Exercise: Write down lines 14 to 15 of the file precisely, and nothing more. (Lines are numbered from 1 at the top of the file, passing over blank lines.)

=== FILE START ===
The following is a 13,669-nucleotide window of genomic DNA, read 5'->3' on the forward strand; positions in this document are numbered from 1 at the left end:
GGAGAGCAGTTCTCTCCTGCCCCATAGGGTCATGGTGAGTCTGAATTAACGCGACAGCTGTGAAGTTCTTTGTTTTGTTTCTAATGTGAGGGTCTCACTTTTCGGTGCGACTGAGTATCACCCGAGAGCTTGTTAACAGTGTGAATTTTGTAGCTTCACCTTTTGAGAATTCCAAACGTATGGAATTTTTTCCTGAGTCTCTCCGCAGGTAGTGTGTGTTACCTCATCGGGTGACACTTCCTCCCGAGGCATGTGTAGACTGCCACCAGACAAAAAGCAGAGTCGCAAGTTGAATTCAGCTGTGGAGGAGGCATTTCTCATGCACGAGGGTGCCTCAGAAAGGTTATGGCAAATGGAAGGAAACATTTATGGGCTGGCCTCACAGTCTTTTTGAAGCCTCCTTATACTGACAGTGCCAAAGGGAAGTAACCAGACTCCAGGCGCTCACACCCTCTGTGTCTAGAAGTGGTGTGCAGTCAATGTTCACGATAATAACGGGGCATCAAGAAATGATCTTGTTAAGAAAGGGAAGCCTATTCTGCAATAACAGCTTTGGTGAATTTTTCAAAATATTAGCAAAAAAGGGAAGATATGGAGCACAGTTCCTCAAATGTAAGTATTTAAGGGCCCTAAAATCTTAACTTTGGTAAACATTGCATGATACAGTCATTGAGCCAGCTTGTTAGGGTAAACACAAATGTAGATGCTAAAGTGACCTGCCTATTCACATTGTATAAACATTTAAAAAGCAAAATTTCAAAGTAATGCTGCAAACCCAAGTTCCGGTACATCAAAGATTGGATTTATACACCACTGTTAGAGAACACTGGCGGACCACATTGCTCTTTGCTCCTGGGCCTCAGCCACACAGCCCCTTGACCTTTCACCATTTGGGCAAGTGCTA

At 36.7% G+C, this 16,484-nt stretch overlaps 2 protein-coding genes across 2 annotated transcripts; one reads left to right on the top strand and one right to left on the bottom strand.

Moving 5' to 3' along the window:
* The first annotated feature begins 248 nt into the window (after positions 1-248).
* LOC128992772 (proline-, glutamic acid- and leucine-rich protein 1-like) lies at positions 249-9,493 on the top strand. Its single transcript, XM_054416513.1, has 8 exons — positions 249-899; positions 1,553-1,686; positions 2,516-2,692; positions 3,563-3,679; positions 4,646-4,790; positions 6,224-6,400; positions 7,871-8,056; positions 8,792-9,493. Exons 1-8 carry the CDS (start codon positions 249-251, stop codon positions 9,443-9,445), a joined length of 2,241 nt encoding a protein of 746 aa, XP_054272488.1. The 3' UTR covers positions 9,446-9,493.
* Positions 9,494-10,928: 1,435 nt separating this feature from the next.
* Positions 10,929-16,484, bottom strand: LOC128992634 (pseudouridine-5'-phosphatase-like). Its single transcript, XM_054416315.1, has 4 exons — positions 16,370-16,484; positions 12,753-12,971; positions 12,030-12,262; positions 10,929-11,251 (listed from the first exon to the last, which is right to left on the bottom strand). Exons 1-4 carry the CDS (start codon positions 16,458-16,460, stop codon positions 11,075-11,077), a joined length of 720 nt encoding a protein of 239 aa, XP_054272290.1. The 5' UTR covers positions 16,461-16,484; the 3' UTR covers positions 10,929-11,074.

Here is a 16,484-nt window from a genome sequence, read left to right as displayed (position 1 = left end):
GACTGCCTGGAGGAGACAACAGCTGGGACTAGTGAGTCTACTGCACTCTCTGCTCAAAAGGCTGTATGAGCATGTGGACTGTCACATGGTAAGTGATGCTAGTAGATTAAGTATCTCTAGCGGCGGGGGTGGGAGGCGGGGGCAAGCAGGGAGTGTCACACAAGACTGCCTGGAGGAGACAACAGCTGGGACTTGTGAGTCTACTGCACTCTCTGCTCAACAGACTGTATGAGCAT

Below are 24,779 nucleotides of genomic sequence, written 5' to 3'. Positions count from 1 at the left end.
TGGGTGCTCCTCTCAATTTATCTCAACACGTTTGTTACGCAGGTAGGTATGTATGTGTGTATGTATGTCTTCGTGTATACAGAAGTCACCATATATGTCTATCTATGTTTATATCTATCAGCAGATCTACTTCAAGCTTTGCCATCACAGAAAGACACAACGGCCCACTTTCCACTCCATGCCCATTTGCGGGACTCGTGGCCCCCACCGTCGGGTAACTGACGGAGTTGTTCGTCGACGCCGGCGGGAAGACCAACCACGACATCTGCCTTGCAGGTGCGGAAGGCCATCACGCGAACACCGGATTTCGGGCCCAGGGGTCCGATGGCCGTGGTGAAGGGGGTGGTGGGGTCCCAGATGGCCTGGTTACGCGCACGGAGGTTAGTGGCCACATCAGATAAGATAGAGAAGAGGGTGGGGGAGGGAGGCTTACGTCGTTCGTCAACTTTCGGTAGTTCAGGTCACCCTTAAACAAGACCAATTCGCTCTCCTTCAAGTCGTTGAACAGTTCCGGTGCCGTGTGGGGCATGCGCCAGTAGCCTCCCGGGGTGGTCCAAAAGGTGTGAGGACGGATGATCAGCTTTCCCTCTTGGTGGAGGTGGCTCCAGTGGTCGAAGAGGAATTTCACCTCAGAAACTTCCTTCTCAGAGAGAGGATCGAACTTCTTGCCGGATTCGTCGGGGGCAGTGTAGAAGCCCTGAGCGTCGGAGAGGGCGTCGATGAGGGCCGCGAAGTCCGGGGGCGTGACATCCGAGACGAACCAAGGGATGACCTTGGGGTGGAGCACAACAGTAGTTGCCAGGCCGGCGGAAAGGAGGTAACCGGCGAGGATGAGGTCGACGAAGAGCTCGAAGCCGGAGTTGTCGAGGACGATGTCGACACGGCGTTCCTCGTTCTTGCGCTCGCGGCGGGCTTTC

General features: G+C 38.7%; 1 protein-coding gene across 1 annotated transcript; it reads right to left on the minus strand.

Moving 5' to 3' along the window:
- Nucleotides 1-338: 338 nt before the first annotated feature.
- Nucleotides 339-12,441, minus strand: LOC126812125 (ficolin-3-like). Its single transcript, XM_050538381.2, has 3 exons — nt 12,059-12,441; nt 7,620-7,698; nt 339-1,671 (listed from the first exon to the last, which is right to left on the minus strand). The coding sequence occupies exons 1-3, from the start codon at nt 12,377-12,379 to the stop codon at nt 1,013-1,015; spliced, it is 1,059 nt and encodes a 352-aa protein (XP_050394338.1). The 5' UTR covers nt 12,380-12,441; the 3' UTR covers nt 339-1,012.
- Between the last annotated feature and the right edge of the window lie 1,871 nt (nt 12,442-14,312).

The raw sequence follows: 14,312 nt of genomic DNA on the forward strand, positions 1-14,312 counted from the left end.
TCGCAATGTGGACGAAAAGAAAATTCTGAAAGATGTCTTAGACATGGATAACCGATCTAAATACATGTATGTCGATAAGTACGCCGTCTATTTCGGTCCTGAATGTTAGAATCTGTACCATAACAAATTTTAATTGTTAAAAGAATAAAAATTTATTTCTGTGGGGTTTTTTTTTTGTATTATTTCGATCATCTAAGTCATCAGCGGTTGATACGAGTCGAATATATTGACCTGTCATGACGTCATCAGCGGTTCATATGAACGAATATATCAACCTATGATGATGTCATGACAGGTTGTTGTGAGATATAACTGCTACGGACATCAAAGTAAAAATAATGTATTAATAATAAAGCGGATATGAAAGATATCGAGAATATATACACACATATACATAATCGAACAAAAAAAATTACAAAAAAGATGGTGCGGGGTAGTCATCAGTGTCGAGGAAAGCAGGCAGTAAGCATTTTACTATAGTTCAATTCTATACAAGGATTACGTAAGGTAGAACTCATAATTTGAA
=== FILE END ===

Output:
Moving 5' to 3' along the window:
- Nucleotides 1-338: 338 nt before the first annotated feature.